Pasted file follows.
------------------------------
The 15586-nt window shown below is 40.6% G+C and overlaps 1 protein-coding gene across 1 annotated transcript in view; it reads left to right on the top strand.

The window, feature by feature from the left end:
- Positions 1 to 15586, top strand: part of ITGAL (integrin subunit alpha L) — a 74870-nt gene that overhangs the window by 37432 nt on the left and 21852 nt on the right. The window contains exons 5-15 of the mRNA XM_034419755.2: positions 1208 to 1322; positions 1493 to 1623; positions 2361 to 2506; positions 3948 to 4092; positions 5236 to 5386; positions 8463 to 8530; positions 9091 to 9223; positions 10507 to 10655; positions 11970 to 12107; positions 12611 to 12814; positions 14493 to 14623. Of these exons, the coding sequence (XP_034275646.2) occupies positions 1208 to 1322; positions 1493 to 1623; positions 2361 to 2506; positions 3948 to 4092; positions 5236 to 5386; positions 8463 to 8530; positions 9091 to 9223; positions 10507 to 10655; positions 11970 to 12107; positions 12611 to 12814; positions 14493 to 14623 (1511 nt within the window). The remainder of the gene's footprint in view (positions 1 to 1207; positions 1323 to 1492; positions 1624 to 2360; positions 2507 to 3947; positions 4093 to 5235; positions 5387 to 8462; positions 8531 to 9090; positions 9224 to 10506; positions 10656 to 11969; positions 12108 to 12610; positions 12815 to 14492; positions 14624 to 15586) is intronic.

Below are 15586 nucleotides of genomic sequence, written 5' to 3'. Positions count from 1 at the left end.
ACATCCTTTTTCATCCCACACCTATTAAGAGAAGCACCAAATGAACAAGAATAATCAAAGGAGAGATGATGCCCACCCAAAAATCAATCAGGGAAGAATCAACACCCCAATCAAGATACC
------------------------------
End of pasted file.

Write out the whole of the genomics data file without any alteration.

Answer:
The 15586-nt window shown below is 40.6% G+C and overlaps 1 protein-coding gene across 1 annotated transcript in view; it reads left to right on the top strand.

The window, feature by feature from the left end:
- Positions 1 to 15586, top strand: part of ITGAL (integrin subunit alpha L) — a 74870-nt gene that overhangs the window by 37432 nt on the left and 21852 nt on the right. The window contains exons 5-15 of the mRNA XM_034419755.2: positions 1208 to 1322; positions 1493 to 1623; positions 2361 to 2506; positions 3948 to 4092; positions 5236 to 5386; positions 8463 to 8530; positions 9091 to 9223; positions 10507 to 10655; positions 11970 to 12107; positions 12611 to 12814; positions 14493 to 14623. Of these exons, the coding sequence (XP_034275646.2) occupies positions 1208 to 1322; positions 1493 to 1623; positions 2361 to 2506; positions 3948 to 4092; positions 5236 to 5386; positions 8463 to 8530; positions 9091 to 9223; positions 10507 to 10655; positions 11970 to 12107; positions 12611 to 12814; positions 14493 to 14623 (1511 nt within the window). The remainder of the gene's footprint in view (positions 1 to 1207; positions 1323 to 1492; positions 1624 to 2360; positions 2507 to 3947; positions 4093 to 5235; positions 5387 to 8462; positions 8531 to 9090; positions 9224 to 10506; positions 10656 to 11969; positions 12108 to 12610; positions 12815 to 14492; positions 14624 to 15586) is intronic.

Below are 15586 nucleotides of genomic sequence, written 5' to 3'. Positions count from 1 at the left end.
ACATCCTTTTTCATCCCACACCTATTAAGAGAAGCACCAAATGAACAAGAATAATCAAAGGAGAGATGATGCCCACCCAAAAATCAATCAGGGAAGAATCAACACCCCAATCAAGATACC